You don’t need a watch any more, but you may want one because of what it represents — a self contained universe of design thinking and craftsmanship that solves a problem that has been solved many times before, but in its own unique way.
A traditional watch is a reminder that not everything has to be ‘smart’ — buzzing you with notification. Its job is passive: reminding you that time is being spent on your own terms.
It is also a personal statement of what you hold important about style and function. People can really want a particular piece — some people spend thousands on them. There is no practical reason aside from the art and engineering. The community of people that appreciate them is diverse and global — it is a great way to strike up a conversation: “Hey is that a Damasko DS30?”.
Vintage watches have a story, manufacturers have a pedigree, and certain styles like Pilot or Diver are interpreted by each manufacturer with their own unique twist. Some models have been on sale for 50 years.
Traditional watches are subject to modification repair. Unlike a Smart Watch, they are not quite so impenetrably monolithic. As a result, some people would rather customize or repair a watch than purchase a new one. It is another chapter to add to the story of a particular watch.
The book Zen and the Art of Motorcycle Maintenance, whose title is modifed for this article, focuses on Quality. It is an undefinable measure that can only be experienced. The book refers to Dynamic Quality over Static Quality, i.e. the Value of Doing versus the Value of Having. I chose the value of the experience of repairing a watch over the more traditionally measurable quality and value of a high-priced new one.
Choosing between Engineering and Engineering
I liked the Sinn 356 Flieger. It is almost CAD$3000. It uses a hyper-intricate mechanical movement with sand-grain-sized ruby bearings and dozens of moving parts — no battery, no microchip, just extreme mechanical cleverness. It is made of special shot-hardened steel that has a special name. It has a nice German heritage story and excellent Brand Management. It is one order of magnitude too expensive for comfort.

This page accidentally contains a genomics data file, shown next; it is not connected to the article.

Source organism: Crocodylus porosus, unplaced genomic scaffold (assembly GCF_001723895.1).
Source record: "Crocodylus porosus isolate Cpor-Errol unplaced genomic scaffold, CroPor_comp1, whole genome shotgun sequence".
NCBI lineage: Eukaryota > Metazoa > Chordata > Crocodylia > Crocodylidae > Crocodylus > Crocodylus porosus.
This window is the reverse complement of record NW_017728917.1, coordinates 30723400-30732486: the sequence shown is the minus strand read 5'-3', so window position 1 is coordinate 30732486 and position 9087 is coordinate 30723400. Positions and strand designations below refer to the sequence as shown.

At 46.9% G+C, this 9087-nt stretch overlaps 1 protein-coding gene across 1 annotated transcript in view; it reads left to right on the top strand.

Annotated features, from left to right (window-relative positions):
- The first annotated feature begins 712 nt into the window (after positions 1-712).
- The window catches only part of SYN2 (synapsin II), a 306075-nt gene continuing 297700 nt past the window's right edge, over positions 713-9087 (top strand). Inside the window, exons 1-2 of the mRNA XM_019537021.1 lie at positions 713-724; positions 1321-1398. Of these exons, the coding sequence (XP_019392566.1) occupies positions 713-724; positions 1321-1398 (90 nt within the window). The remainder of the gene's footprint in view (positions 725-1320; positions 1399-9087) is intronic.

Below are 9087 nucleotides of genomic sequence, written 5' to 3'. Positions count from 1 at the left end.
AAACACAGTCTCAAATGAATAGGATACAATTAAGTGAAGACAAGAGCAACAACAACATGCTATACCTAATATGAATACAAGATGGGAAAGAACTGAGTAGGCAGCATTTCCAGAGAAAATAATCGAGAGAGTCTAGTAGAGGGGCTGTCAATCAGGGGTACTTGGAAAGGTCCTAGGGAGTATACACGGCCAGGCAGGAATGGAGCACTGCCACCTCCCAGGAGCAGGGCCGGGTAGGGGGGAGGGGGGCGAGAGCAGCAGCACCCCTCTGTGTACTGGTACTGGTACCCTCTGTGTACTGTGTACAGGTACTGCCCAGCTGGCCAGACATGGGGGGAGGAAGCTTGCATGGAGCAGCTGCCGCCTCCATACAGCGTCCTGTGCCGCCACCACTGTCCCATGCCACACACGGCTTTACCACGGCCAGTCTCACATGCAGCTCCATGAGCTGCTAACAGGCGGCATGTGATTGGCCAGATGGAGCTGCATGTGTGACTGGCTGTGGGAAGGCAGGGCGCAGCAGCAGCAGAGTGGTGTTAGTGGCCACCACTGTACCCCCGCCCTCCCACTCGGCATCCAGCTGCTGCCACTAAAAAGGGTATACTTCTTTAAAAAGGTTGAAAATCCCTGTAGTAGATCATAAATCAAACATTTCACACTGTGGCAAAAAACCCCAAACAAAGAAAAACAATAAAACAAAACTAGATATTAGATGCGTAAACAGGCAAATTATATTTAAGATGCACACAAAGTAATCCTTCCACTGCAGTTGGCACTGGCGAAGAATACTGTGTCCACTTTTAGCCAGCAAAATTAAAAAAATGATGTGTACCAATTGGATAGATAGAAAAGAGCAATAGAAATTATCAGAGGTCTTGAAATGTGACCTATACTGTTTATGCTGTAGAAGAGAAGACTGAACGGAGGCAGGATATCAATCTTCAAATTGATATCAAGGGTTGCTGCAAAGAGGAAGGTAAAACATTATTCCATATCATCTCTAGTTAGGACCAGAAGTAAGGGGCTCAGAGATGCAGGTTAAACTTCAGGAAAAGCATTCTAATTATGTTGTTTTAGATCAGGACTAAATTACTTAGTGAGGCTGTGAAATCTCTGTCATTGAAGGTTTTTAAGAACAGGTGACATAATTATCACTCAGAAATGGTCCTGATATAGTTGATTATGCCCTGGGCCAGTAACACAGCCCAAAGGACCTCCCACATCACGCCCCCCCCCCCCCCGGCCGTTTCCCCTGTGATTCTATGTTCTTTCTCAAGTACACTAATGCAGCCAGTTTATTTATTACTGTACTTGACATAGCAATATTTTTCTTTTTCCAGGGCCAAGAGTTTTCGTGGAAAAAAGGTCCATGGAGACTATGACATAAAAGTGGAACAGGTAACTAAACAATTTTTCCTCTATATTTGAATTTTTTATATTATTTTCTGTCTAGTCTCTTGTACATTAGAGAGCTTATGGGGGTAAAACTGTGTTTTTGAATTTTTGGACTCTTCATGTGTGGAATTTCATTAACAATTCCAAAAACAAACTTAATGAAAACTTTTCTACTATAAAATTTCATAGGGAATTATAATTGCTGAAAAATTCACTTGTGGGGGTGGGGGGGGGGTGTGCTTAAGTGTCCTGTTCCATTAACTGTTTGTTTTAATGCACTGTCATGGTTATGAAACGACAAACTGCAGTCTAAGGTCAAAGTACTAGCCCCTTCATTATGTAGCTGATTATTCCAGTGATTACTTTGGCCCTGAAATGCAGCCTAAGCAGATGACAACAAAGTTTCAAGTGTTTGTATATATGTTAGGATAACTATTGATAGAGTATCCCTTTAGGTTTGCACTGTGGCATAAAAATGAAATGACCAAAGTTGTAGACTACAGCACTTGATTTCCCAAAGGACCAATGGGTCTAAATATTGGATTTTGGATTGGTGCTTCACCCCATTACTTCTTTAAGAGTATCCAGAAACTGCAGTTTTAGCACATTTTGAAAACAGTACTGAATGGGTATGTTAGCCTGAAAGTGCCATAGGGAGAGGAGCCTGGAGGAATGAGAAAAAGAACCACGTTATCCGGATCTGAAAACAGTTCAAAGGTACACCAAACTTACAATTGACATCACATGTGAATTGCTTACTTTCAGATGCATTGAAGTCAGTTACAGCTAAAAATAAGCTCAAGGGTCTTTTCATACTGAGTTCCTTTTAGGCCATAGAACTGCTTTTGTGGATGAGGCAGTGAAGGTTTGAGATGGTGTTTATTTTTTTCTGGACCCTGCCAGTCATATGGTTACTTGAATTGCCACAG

But watches tend to play to a theme. Flieger (Pilot) watches like the Sinn have standard layouts and fonts and other design cues that are common between brands, just like impressionism is a style common to a group of artists.
I liked the look of the Seiko SNA139. It is a Flieger, like the Sinn 356, and is one of the first made of titanium which gives it a similar look to the Sinn. It runs on a $40 quartz movement that shamelessly leverages a battery, microchip and simple single pole stepper motors. It’s an order of magnitude cheaper, and order of magnitude more accurate. And titanium is very interesting when you see it in person, just like shot-hardened steel.
For an excellent rundown of what makes watches tick, and why mechanical and quartz vie for the luxury and consumer market, Secret Life of Machines has a great 25 minute video:
The Seiko also shows time in two timezones (another clock face in a tiny sub-dial). When you program for a living across multiple servers and clients, it is very nice to know what time it is in UTC.
But the Seiko has been discontinued for years and is very hard to come by. When one is found second-hand the soft matte titanium case is often scratched or re-polished, losing the careful satin finish. They border on unicorns.
The rest of this article pivots on the idea that I decided to try something new — buy the parts of the Seiko wherever I could find them and learn to get it working.
NWS (Nonworking Sample) Watches
A very clean looking one was found on ebay finally: a “non-working sample” or “NWS”.
NWS’ are used by dealers to promote new watch models to the retailers. They don’t work — they may have the hands glued or taped in, or have a non-working movement inside to simply hold everything in place. When it arrived, at first glance everything looked like it should just start ticking, but…
Case back off
Using a cheap JAXA tool (and a sandwich bag between it and the case back to reduce chance of scratching), the case back came off easily. The titanium is really soft, like aluminum. There was no waterproofing gaskets at all and the first indication was the lack of one around the case back threads.
The movement is a seiko 7T62 quartz chronograph — a glue-filled corpse of one in this case — defective ones are used in NWS watches just so they have something to stick the hands to.
Total organ transplant
Since the movement was dead, I ordered a replacement and a movement transplant was in order (aka total organ transplant). The mechanics of a watch are connected to, but independent of the watch face and the hands, so they all must be separated.